Doctoral Dissertations

Abstract

"The recent spike in energy costs has been a major contributor to propel the use of light weight alloys in the transportation industry. In particular, the automotive industry sees benefit in using light weight alloys to increase fuel efficiency and enhance performance. In this context, light weight design by replacing steel with Al and/or Mg alloys have been considered as promising initiatives. The joining of structures made of light weight alloys is therefore very important and calls for more attention. Friction Stir Spot Welding (FSSW) is an evolving technique that offers several advantages over conventional joining processes.

The fundamentals aspects of FSSW are systematically studied in this dissertation. The effects and influence of process inputs (weld parameters and tool geometry) on the process output (weld geometry and static strength) is studied. A Design of Experiments (DoE) is carried out to identify the effect of each process parameter on weld strength. It is found that the tool geometry, and in particular the pin profile has a significant role in determining the weld geometry (hook, stir zone size etc.) which in turn influences the failure mode and weld strength. A novel triangular pin tool geometry is proposed that suppresses the hook formation and produces welds with twice the static strength as those produced with conventional cylindrical pin tools. An experimental and numerical approach is undertaken to understand the effect of pin geometry on the material flow and failure mechanism of spot welds. In addition, key practical issues have been addressed such as quantification of tool life and a methodology to control tool plunge depth during welding. Finally, by implementing the findings of this dissertation, FSSW is successfully performed on a closure panel assembly for an automotive application"--Abstract, page iii.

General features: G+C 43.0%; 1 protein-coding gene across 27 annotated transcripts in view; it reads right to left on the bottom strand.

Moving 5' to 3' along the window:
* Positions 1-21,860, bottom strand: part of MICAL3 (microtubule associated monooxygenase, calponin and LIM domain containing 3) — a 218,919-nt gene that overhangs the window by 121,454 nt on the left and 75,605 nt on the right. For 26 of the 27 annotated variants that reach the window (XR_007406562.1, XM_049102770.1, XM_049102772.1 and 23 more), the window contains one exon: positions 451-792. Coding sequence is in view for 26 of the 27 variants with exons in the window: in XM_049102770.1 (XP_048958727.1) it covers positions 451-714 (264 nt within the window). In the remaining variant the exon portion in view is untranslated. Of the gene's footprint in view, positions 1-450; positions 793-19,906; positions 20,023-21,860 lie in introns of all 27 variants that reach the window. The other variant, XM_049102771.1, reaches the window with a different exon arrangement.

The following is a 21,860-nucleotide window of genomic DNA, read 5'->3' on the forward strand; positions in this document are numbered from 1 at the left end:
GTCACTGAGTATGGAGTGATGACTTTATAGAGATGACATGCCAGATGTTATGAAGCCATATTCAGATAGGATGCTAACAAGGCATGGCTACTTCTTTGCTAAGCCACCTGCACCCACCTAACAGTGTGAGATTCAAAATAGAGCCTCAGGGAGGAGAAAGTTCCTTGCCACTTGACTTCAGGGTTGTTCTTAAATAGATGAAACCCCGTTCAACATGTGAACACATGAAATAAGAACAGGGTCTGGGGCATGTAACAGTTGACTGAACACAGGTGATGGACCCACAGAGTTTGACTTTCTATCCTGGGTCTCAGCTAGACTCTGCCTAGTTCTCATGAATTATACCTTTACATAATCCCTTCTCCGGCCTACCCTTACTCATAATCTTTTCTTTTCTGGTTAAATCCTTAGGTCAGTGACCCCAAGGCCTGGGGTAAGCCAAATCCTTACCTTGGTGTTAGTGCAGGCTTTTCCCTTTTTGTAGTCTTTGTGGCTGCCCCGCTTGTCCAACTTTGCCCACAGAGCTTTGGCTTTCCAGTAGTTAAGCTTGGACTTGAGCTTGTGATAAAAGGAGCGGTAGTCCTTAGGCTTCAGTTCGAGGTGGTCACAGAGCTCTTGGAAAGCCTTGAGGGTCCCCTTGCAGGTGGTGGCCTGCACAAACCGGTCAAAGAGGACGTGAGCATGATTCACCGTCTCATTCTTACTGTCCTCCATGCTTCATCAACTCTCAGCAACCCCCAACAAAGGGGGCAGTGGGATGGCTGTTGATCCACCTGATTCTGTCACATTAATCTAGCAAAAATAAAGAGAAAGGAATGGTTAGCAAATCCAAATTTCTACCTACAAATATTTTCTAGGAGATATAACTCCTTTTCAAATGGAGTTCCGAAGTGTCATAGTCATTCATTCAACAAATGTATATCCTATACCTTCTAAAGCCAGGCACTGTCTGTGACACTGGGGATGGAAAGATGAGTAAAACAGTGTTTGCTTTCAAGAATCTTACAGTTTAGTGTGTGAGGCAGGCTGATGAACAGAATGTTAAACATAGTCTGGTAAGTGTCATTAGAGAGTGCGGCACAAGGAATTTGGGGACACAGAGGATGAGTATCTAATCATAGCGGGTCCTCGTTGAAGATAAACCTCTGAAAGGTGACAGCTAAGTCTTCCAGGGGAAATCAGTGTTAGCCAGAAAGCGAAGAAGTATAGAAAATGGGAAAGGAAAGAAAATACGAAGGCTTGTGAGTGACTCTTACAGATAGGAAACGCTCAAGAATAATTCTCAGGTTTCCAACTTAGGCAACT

Advisor(s)

Mishra, Rajiv S.
Krishnamurthy, K.

Committee Member(s)

Dharani, Lokeswarappa R.
Landers, Robert G.
Okamoto, Kazutaka

Department(s)

Mechanical and Aerospace Engineering

Degree Name

Ph. D. in Mechanical Engineering

Sponsor(s)

Hitachi America

Publisher

Missouri University of Science and Technology

Publication Date

Fall 2009

Pagination

xvi, 182 pages

Note about bibliography

Includes bibliographical references (pages 175-181).

Rights

© 2009 Harsha Badarinarayan, All rights reserved.

Document Type

Dissertation - Restricted Access

File Type

text

Language

English

Library of Congress Subject Headings

Fracture mechanics
Friction stir welding
Welding -- Mathematical models

Thesis Number

T 9552

Print OCLC #

648138633

Electronic OCLC #

910525676

Link to Catalog Record

Electronic access to the full-text of this document is restricted to Missouri S&T users. Otherwise, request this publication directly from Missouri S&T Library or contact your local library.

http://laurel.lso.missouri.edu/record=b7623008~S5

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